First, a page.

A new exhibit is focusing on the importance of involving children in the city-building and planning process.
“I think it’s important to let kids know that they have the ability and the right to be involved in how the city works,” Nathan Storring, curator of the Learning the City exhibit at the Urbanspace Gallery, said.
“It’s really easy for kids to feel disenfranchised when they’re left out of public space and when they are fairly protected from what goes on with the city.”
The exhibit is featuring work from different groups that reach out to children and ask for their opinion on the streets they walk down and buildings they skip past every day. Those groups include Jane’s Walk School Edition, Future Builders and the Harbourfront Centre’s Architecture Camp – all in Toronto. Initiatives as far away as California and Washington DC will also be represented.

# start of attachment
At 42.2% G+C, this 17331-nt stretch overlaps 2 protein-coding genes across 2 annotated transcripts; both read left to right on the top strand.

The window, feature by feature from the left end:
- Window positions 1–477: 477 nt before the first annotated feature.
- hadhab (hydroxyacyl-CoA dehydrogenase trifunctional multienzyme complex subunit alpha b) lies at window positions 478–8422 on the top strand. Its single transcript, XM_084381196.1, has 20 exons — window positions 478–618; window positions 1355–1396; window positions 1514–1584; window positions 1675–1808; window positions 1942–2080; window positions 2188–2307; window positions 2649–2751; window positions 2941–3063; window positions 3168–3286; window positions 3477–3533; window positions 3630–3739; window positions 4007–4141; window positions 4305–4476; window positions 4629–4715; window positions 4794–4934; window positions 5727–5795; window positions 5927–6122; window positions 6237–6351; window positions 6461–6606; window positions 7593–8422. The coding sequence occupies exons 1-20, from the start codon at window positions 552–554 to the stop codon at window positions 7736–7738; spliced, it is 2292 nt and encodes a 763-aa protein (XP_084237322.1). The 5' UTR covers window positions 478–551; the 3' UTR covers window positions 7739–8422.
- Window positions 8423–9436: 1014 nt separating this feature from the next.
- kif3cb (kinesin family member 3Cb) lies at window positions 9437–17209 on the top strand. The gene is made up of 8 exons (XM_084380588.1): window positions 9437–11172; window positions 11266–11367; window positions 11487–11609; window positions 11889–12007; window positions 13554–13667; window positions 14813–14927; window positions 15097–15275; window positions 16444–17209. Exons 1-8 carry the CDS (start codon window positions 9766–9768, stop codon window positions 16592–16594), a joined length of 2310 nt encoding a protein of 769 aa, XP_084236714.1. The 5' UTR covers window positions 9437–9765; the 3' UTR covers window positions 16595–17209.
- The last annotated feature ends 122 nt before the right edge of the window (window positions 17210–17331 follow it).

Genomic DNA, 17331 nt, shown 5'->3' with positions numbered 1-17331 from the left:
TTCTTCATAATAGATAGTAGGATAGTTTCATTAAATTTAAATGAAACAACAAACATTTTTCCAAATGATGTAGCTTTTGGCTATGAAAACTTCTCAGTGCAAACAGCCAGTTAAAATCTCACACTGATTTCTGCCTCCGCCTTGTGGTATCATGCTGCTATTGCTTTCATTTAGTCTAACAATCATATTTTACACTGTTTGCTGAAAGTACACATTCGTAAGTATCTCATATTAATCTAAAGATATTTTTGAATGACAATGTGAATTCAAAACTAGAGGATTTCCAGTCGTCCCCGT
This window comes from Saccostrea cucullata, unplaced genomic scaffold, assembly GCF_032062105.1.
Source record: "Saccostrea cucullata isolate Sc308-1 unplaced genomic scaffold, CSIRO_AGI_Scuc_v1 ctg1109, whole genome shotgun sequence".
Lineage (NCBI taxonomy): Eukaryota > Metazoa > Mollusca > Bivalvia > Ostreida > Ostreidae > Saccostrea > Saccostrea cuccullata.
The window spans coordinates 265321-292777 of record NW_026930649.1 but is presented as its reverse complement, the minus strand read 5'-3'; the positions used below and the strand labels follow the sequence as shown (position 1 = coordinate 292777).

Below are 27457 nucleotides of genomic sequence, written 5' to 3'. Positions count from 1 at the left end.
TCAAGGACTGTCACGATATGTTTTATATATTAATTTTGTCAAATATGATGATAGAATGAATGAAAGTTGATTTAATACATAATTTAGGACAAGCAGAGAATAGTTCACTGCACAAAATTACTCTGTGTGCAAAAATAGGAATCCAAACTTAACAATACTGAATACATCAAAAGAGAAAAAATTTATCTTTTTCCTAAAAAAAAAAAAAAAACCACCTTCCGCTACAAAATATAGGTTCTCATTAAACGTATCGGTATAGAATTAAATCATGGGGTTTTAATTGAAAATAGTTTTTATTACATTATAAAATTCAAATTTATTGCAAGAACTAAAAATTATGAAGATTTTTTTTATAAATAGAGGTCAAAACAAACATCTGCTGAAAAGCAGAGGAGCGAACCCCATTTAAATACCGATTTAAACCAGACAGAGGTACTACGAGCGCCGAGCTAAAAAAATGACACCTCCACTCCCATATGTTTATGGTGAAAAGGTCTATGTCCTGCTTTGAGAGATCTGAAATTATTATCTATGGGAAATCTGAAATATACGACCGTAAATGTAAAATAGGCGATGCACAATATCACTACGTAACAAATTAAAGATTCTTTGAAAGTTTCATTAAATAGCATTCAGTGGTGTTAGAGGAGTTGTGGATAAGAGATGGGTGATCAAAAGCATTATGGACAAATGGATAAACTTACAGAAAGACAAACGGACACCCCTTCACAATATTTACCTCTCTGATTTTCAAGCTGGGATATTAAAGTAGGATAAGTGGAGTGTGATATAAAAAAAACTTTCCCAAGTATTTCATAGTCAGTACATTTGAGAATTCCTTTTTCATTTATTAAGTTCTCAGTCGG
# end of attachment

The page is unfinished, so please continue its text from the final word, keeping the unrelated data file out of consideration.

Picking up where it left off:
“What’s so great about a lot of these projects is that they really engage kids in a meaningful way; they’re not just being treated as a token part of the project,” Storring said.
The opening reception for the exhibit will be Monday, Feb.4 and will include talks from Josh Fullan and Andrew Davies.
Storring says he hopes this exhibit does a lot of things – connects organizations that are working to accomplish similar goals, and increases awareness about the importance of encouraging children to learn about their cities from a very young age.
“I think it empowers kids. I think it gives them access to a new type of knowledge,” he said.
“And I think it also gives city planners and architects access to new kinds of knowledge as well because you get to hear the insights and understand the perspective of a different group of people who are (also city) users.”